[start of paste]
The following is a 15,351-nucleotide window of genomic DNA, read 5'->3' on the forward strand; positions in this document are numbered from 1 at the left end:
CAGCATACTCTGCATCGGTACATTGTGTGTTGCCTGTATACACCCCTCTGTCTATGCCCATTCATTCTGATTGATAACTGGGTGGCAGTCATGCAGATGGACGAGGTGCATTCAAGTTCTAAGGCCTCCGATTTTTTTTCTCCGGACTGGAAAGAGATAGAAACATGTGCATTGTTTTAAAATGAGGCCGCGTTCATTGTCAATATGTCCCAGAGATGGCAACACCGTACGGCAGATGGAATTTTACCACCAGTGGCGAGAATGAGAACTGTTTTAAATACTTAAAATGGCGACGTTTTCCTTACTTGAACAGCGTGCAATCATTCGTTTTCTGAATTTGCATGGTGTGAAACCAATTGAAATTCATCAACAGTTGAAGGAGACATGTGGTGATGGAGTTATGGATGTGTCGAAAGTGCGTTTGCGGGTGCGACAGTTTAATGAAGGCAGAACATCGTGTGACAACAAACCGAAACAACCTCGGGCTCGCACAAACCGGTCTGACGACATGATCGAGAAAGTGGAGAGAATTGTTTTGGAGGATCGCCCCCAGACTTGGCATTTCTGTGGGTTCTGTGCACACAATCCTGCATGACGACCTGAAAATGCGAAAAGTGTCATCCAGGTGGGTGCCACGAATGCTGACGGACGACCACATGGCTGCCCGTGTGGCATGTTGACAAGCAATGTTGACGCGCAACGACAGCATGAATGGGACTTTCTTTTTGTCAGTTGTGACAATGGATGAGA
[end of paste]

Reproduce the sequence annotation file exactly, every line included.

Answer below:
The following is a 15,351-nucleotide window of genomic DNA, read 5'->3' on the forward strand; positions in this document are numbered from 1 at the left end:
CAGCATACTCTGCATCGGTACATTGTGTGTTGCCTGTATACACCCCTCTGTCTATGCCCATTCATTCTGATTGATAACTGGGTGGCAGTCATGCAGATGGACGAGGTGCATTCAAGTTCTAAGGCCTCCGATTTTTTTTCTCCGGACTGGAAAGAGATAGAAACATGTGCATTGTTTTAAAATGAGGCCGCGTTCATTGTCAATATGTCCCAGAGATGGCAACACCGTACGGCAGATGGAATTTTACCACCAGTGGCGAGAATGAGAACTGTTTTAAATACTTAAAATGGCGACGTTTTCCTTACTTGAACAGCGTGCAATCATTCGTTTTCTGAATTTGCATGGTGTGAAACCAATTGAAATTCATCAACAGTTGAAGGAGACATGTGGTGATGGAGTTATGGATGTGTCGAAAGTGCGTTTGCGGGTGCGACAGTTTAATGAAGGCAGAACATCGTGTGACAACAAACCGAAACAACCTCGGGCTCGCACAAACCGGTCTGACGACATGATCGAGAAAGTGGAGAGAATTGTTTTGGAGGATCGCCCCCAGACTTGGCATTTCTGTGGGTTCTGTGCACACAATCCTGCATGACGACCTGAAAATGCGAAAAGTGTCATCCAGGTGGGTGCCACGAATGCTGACGGACGACCACATGGCTGCCCGTGTGGCATGTTGACAAGCAATGTTGACGCGCAACGACAGCATGAATGGGACTTTCTTTTTGTCAGTTGTGACAATGGATGAGA